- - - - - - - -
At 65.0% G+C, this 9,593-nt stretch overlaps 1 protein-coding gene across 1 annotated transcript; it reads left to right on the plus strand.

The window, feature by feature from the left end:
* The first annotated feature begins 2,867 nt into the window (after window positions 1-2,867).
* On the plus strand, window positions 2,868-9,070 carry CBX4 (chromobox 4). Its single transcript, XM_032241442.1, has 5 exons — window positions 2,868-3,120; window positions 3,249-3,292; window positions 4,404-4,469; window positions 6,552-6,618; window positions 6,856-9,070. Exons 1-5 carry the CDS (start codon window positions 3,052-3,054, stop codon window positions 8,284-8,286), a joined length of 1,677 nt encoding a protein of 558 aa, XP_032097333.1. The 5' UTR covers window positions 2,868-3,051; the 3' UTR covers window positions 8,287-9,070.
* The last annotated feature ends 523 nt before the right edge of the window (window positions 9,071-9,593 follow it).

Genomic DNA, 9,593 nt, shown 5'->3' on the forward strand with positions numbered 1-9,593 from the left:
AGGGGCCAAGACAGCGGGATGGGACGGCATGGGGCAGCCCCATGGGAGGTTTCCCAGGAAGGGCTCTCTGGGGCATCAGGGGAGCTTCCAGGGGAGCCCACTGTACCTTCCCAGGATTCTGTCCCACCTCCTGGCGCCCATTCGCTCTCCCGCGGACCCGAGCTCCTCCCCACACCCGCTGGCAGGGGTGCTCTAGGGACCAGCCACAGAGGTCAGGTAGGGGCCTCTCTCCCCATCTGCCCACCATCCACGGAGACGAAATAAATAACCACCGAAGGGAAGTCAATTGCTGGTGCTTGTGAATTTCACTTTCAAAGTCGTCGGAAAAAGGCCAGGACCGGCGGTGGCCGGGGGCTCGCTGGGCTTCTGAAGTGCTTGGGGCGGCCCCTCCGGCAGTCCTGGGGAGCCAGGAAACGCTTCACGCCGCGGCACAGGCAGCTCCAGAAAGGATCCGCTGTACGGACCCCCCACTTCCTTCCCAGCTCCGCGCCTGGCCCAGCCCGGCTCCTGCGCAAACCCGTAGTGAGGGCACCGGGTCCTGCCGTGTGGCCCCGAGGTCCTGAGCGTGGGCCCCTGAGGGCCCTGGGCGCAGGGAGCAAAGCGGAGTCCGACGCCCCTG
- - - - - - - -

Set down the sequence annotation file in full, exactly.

At 65.0% G+C, this 9,593-nt stretch overlaps 1 protein-coding gene across 1 annotated transcript; it reads left to right on the plus strand.

The window, feature by feature from the left end:
* The first annotated feature begins 2,867 nt into the window (after window positions 1-2,867).
* On the plus strand, window positions 2,868-9,070 carry CBX4 (chromobox 4). Its single transcript, XM_032241442.1, has 5 exons — window positions 2,868-3,120; window positions 3,249-3,292; window positions 4,404-4,469; window positions 6,552-6,618; window positions 6,856-9,070. Exons 1-5 carry the CDS (start codon window positions 3,052-3,054, stop codon window positions 8,284-8,286), a joined length of 1,677 nt encoding a protein of 558 aa, XP_032097333.1. The 5' UTR covers window positions 2,868-3,051; the 3' UTR covers window positions 8,287-9,070.
* The last annotated feature ends 523 nt before the right edge of the window (window positions 9,071-9,593 follow it).

Genomic DNA, 9,593 nt, shown 5'->3' on the forward strand with positions numbered 1-9,593 from the left:
AGGGGCCAAGACAGCGGGATGGGACGGCATGGGGCAGCCCCATGGGAGGTTTCCCAGGAAGGGCTCTCTGGGGCATCAGGGGAGCTTCCAGGGGAGCCCACTGTACCTTCCCAGGATTCTGTCCCACCTCCTGGCGCCCATTCGCTCTCCCGCGGACCCGAGCTCCTCCCCACACCCGCTGGCAGGGGTGCTCTAGGGACCAGCCACAGAGGTCAGGTAGGGGCCTCTCTCCCCATCTGCCCACCATCCACGGAGACGAAATAAATAACCACCGAAGGGAAGTCAATTGCTGGTGCTTGTGAATTTCACTTTCAAAGTCGTCGGAAAAAGGCCAGGACCGGCGGTGGCCGGGGGCTCGCTGGGCTTCTGAAGTGCTTGGGGCGGCCCCTCCGGCAGTCCTGGGGAGCCAGGAAACGCTTCACGCCGCGGCACAGGCAGCTCCAGAAAGGATCCGCTGTACGGACCCCCCACTTCCTTCCCAGCTCCGCGCCTGGCCCAGCCCGGCTCCTGCGCAAACCCGTAGTGAGGGCACCGGGTCCTGCCGTGTGGCCCCGAGGTCCTGAGCGTGGGCCCCTGAGGGCCCTGGGCGCAGGGAGCAAAGCGGAGTCCGACGCCCCTG